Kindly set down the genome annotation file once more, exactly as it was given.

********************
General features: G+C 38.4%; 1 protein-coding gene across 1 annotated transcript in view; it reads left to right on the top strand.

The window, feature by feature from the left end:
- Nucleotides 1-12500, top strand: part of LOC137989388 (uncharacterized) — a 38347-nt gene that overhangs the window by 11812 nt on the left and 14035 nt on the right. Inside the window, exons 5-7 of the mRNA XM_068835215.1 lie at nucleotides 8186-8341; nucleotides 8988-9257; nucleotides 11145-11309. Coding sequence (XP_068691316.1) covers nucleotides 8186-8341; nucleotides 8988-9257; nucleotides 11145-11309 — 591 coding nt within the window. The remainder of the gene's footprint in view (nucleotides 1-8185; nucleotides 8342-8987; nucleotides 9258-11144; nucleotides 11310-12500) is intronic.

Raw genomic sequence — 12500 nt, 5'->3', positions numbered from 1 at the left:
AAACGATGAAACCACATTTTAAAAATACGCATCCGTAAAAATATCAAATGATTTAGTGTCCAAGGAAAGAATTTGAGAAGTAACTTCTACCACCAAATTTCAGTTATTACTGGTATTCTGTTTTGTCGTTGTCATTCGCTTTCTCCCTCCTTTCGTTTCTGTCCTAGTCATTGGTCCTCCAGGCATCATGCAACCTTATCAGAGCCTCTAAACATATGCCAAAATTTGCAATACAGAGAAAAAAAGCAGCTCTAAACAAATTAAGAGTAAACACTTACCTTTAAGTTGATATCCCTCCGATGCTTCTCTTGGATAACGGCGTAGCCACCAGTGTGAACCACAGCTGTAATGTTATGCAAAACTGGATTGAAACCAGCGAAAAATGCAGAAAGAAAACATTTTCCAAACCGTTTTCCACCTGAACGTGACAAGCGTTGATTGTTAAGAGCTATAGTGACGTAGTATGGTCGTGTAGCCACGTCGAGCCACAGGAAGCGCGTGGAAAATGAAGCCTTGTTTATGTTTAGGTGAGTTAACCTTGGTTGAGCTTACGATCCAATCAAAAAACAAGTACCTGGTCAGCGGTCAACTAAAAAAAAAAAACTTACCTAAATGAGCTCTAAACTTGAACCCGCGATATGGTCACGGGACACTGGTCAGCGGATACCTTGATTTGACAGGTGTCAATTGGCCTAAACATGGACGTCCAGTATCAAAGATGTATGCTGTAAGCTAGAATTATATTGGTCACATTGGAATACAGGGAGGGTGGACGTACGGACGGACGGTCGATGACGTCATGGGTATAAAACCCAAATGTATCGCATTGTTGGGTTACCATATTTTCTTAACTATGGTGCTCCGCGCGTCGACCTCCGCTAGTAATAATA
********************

General features: G+C 38.4%; 1 protein-coding gene across 1 annotated transcript in view; it reads left to right on the top strand.

The window, feature by feature from the left end:
- Nucleotides 1-12500, top strand: part of LOC137989388 (uncharacterized) — a 38347-nt gene that overhangs the window by 11812 nt on the left and 14035 nt on the right. Inside the window, exons 5-7 of the mRNA XM_068835215.1 lie at nucleotides 8186-8341; nucleotides 8988-9257; nucleotides 11145-11309. Coding sequence (XP_068691316.1) covers nucleotides 8186-8341; nucleotides 8988-9257; nucleotides 11145-11309 — 591 coding nt within the window. The remainder of the gene's footprint in view (nucleotides 1-8185; nucleotides 8342-8987; nucleotides 9258-11144; nucleotides 11310-12500) is intronic.

Raw genomic sequence — 12500 nt, 5'->3', positions numbered from 1 at the left:
AAACGATGAAACCACATTTTAAAAATACGCATCCGTAAAAATATCAAATGATTTAGTGTCCAAGGAAAGAATTTGAGAAGTAACTTCTACCACCAAATTTCAGTTATTACTGGTATTCTGTTTTGTCGTTGTCATTCGCTTTCTCCCTCCTTTCGTTTCTGTCCTAGTCATTGGTCCTCCAGGCATCATGCAACCTTATCAGAGCCTCTAAACATATGCCAAAATTTGCAATACAGAGAAAAAAAGCAGCTCTAAACAAATTAAGAGTAAACACTTACCTTTAAGTTGATATCCCTCCGATGCTTCTCTTGGATAACGGCGTAGCCACCAGTGTGAACCACAGCTGTAATGTTATGCAAAACTGGATTGAAACCAGCGAAAAATGCAGAAAGAAAACATTTTCCAAACCGTTTTCCACCTGAACGTGACAAGCGTTGATTGTTAAGAGCTATAGTGACGTAGTATGGTCGTGTAGCCACGTCGAGCCACAGGAAGCGCGTGGAAAATGAAGCCTTGTTTATGTTTAGGTGAGTTAACCTTGGTTGAGCTTACGATCCAATCAAAAAACAAGTACCTGGTCAGCGGTCAACTAAAAAAAAAAAACTTACCTAAATGAGCTCTAAACTTGAACCCGCGATATGGTCACGGGACACTGGTCAGCGGATACCTTGATTTGACAGGTGTCAATTGGCCTAAACATGGACGTCCAGTATCAAAGATGTATGCTGTAAGCTAGAATTATATTGGTCACATTGGAATACAGGGAGGGTGGACGTACGGACGGACGGTCGATGACGTCATGGGTATAAAACCCAAATGTATCGCATTGTTGGGTTACCATATTTTCTTAACTATGGTGCTCCGCGCGTCGACCTCCGCTAGTAATAATA